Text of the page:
When presenting the Bill at Ntlo Ya Dikgosi Assistant Minister in the Office of the President, Phillip Makgalemele stated that the economy of Botswana continues to grow in size and complexity.
“Therefore, the increase in number of specially elected members will provide a window of opportunity for the National Assembly, and by extension cabinet, to increase the number of members with the necessary expertise and skills to manage a modern and complex economy.”
He also said over the years, the constitution has been amended to increase the number of elected legislators and the number has started at 1 specially elected MP.
Some of the notable politicians who have benefitted from the special nomination dispensation include former presidents, Sir Ketumile Masire and Festus Mogae. The first woman to enter parliament, Gaositwe Chiepe was also specially elected.
According to Makgalemele, ministers have a burden and it may hurt the economy and thus the need to increase SEMP, but he reiterated government employment freeze will continue.
He asserted that the intentions of the Bill are good and government remains open minded.
WeekendPost has it on good authority that the constitutional amendment Bill was hatched by the Shoshong legislator who then convinced his colleagues at a ruling Botswana Democratic Party (BDP) parliamentary caucus towards the close of last year and they gave the move thumbs up.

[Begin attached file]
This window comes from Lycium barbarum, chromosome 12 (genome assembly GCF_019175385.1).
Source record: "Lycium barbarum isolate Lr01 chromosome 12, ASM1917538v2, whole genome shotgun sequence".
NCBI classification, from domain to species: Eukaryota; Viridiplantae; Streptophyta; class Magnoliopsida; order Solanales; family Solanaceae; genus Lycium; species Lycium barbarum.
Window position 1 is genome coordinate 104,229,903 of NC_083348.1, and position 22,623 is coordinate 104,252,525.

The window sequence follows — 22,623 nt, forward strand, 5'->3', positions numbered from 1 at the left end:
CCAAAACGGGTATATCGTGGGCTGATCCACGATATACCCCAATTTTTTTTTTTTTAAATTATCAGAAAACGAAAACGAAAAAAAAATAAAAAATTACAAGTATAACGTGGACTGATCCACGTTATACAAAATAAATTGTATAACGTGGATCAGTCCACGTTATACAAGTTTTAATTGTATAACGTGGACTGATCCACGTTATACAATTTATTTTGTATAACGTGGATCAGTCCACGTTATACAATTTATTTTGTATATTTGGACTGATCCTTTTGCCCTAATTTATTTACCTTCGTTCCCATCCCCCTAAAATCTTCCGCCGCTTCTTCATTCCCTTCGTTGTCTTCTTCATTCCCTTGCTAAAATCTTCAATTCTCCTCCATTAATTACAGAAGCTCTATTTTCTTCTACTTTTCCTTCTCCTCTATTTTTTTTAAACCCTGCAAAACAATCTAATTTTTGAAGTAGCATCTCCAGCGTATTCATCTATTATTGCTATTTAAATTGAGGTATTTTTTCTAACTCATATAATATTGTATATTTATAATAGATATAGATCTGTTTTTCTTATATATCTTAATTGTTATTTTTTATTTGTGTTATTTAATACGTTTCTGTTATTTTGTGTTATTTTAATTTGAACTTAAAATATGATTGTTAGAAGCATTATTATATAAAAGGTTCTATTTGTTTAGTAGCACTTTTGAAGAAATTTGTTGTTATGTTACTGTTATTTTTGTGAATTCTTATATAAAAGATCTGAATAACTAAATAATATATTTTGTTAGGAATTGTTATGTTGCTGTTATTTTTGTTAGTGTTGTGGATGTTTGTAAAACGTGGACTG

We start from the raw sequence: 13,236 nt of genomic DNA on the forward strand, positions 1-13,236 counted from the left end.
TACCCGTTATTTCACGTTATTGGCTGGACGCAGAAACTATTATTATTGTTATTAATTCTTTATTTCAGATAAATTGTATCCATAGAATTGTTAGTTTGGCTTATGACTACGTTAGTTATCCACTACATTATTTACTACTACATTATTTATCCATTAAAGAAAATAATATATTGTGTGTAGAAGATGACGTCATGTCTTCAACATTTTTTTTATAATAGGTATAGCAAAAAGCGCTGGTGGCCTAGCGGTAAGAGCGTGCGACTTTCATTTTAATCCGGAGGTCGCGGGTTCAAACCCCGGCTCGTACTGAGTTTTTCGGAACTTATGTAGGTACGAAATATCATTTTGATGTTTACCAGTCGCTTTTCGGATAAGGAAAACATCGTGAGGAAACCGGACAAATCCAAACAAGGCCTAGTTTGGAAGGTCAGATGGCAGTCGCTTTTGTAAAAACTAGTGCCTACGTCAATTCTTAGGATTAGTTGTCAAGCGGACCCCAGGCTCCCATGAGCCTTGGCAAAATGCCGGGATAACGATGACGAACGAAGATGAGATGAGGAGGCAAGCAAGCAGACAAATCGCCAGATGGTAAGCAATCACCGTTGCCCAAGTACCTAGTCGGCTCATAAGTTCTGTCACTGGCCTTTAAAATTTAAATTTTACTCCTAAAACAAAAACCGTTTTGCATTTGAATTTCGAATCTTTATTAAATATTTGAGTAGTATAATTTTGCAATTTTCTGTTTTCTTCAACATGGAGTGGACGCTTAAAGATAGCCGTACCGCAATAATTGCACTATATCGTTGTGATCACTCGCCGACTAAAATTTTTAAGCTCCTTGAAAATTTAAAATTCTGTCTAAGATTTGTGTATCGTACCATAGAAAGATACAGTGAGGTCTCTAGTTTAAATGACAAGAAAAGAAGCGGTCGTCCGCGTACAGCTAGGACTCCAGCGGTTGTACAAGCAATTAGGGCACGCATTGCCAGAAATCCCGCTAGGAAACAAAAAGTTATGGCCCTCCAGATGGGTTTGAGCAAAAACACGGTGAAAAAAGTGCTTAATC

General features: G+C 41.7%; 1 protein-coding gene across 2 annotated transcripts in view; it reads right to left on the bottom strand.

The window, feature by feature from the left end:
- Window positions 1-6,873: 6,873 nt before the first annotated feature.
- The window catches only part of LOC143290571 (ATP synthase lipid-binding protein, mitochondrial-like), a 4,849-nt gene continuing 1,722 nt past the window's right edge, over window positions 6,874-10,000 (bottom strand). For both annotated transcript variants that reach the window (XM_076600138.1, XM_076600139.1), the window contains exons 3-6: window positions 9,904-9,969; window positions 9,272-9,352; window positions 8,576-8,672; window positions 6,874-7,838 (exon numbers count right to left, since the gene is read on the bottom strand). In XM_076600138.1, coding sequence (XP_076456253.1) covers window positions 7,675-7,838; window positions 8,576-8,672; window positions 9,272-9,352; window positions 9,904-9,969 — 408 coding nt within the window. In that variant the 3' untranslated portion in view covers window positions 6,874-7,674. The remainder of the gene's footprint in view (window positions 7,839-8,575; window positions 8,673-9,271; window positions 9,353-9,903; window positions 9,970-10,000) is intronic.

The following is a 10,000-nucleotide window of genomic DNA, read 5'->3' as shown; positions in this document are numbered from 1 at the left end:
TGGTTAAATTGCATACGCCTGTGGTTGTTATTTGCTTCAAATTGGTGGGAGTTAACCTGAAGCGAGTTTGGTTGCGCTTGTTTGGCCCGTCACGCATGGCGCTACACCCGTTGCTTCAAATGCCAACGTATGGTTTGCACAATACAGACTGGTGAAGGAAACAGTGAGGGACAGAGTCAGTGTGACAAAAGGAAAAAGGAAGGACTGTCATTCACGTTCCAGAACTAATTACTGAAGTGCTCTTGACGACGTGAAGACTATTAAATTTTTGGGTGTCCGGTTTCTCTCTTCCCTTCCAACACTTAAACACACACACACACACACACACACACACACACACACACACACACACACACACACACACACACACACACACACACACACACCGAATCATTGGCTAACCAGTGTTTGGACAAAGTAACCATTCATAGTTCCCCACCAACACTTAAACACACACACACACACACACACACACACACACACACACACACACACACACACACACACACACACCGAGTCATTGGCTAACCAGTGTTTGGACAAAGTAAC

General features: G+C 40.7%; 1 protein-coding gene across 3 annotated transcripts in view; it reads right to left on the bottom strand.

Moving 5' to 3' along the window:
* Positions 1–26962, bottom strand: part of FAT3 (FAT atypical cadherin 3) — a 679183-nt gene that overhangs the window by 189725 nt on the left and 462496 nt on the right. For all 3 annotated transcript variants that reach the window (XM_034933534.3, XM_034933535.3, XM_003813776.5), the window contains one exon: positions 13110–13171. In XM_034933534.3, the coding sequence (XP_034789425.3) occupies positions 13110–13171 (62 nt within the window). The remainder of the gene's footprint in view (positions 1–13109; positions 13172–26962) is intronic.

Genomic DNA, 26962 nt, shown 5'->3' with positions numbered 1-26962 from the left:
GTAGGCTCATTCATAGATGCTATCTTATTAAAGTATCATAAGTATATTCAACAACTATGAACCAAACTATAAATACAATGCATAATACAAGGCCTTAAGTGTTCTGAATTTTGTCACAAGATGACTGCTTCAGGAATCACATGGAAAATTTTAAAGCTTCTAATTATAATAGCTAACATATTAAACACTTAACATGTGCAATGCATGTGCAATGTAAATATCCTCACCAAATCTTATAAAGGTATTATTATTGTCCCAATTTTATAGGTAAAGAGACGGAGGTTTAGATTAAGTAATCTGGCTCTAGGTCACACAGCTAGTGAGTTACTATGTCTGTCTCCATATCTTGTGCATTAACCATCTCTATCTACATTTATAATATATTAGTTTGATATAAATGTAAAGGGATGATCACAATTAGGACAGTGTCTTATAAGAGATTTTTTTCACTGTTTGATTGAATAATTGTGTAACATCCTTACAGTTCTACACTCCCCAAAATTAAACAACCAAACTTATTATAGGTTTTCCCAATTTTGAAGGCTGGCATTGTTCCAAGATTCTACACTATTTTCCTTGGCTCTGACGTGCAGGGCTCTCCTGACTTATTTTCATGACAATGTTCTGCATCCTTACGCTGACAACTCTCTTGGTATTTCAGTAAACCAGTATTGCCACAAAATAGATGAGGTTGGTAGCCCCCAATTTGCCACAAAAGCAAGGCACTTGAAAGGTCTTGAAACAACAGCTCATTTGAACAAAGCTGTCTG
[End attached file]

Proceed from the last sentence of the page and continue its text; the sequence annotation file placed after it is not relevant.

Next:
The Bill was later published on the government gazette dated 5 February 2016 by Minister of Presidential Affairs and Public Administration Eric Molale.
The Bill is expected to pass into amended law without any hinges as the ruling BDP which banks on its majority in parliament looks determined. Already few names have been dropped for possible special nomination dispensation including BDP Secretary General Botsalo Ntuane and maverick ex-legislator, Robert Masitara amongst others.
For so many years, Botswana has been trying to be a self-sufficient country that is able to provide its citizens with locally produced food products. Through appropriate collaborations with parastatals such as CEDA, ISPAAD and LEA, government introduced initiatives such as the Horticulture Impact Accelerator Subsidy-IAS and other funding facilities to facilitate horticultural farmers to increase production levels.